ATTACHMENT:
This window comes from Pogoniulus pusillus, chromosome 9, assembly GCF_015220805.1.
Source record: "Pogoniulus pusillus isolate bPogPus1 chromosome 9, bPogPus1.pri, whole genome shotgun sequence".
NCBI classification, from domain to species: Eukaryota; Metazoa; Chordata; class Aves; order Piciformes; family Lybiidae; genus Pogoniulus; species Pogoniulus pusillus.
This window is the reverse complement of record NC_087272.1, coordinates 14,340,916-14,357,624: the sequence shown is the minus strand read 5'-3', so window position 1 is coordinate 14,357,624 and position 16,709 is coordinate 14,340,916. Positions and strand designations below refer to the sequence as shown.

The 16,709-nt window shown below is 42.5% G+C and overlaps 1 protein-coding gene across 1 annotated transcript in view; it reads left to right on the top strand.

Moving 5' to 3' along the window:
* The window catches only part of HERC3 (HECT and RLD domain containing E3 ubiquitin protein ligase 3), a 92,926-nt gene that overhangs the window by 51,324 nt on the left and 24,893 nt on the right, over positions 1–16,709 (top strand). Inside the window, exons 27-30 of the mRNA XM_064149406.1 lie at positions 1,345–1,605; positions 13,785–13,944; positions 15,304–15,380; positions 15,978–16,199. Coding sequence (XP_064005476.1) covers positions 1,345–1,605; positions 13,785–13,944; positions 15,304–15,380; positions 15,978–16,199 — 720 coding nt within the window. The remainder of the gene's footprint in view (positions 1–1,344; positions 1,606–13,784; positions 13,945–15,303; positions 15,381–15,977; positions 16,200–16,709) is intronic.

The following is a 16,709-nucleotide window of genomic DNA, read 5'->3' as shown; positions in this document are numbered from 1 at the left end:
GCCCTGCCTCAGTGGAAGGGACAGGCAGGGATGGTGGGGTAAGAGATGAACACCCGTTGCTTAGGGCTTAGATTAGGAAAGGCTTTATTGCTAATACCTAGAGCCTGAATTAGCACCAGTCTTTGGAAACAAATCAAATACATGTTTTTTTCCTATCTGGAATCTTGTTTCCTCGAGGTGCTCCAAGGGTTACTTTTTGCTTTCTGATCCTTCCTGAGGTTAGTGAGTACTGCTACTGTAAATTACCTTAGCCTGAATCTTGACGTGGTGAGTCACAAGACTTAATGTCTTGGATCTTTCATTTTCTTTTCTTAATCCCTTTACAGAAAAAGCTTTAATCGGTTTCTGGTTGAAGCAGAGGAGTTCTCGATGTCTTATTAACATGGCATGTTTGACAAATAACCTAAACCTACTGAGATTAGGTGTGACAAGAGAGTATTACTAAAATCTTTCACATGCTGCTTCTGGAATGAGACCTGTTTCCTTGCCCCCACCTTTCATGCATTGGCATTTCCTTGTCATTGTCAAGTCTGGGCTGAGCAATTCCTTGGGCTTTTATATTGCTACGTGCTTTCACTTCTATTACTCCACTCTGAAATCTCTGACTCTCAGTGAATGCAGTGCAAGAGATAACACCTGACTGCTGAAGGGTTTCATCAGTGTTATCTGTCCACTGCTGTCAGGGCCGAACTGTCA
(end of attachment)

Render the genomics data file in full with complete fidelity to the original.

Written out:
This window comes from Pogoniulus pusillus, chromosome 9, assembly GCF_015220805.1.
Source record: "Pogoniulus pusillus isolate bPogPus1 chromosome 9, bPogPus1.pri, whole genome shotgun sequence".
NCBI classification, from domain to species: Eukaryota; Metazoa; Chordata; class Aves; order Piciformes; family Lybiidae; genus Pogoniulus; species Pogoniulus pusillus.
This window is the reverse complement of record NC_087272.1, coordinates 14,340,916-14,357,624: the sequence shown is the minus strand read 5'-3', so window position 1 is coordinate 14,357,624 and position 16,709 is coordinate 14,340,916. Positions and strand designations below refer to the sequence as shown.

The 16,709-nt window shown below is 42.5% G+C and overlaps 1 protein-coding gene across 1 annotated transcript in view; it reads left to right on the top strand.

Moving 5' to 3' along the window:
* The window catches only part of HERC3 (HECT and RLD domain containing E3 ubiquitin protein ligase 3), a 92,926-nt gene that overhangs the window by 51,324 nt on the left and 24,893 nt on the right, over positions 1–16,709 (top strand). Inside the window, exons 27-30 of the mRNA XM_064149406.1 lie at positions 1,345–1,605; positions 13,785–13,944; positions 15,304–15,380; positions 15,978–16,199. Coding sequence (XP_064005476.1) covers positions 1,345–1,605; positions 13,785–13,944; positions 15,304–15,380; positions 15,978–16,199 — 720 coding nt within the window. The remainder of the gene's footprint in view (positions 1–1,344; positions 1,606–13,784; positions 13,945–15,303; positions 15,381–15,977; positions 16,200–16,709) is intronic.

The following is a 16,709-nucleotide window of genomic DNA, read 5'->3' as shown; positions in this document are numbered from 1 at the left end:
GCCCTGCCTCAGTGGAAGGGACAGGCAGGGATGGTGGGGTAAGAGATGAACACCCGTTGCTTAGGGCTTAGATTAGGAAAGGCTTTATTGCTAATACCTAGAGCCTGAATTAGCACCAGTCTTTGGAAACAAATCAAATACATGTTTTTTTCCTATCTGGAATCTTGTTTCCTCGAGGTGCTCCAAGGGTTACTTTTTGCTTTCTGATCCTTCCTGAGGTTAGTGAGTACTGCTACTGTAAATTACCTTAGCCTGAATCTTGACGTGGTGAGTCACAAGACTTAATGTCTTGGATCTTTCATTTTCTTTTCTTAATCCCTTTACAGAAAAAGCTTTAATCGGTTTCTGGTTGAAGCAGAGGAGTTCTCGATGTCTTATTAACATGGCATGTTTGACAAATAACCTAAACCTACTGAGATTAGGTGTGACAAGAGAGTATTACTAAAATCTTTCACATGCTGCTTCTGGAATGAGACCTGTTTCCTTGCCCCCACCTTTCATGCATTGGCATTTCCTTGTCATTGTCAAGTCTGGGCTGAGCAATTCCTTGGGCTTTTATATTGCTACGTGCTTTCACTTCTATTACTCCACTCTGAAATCTCTGACTCTCAGTGAATGCAGTGCAAGAGATAACACCTGACTGCTGAAGGGTTTCATCAGTGTTATCTGTCCACTGCTGTCAGGGCCGAACTGTCA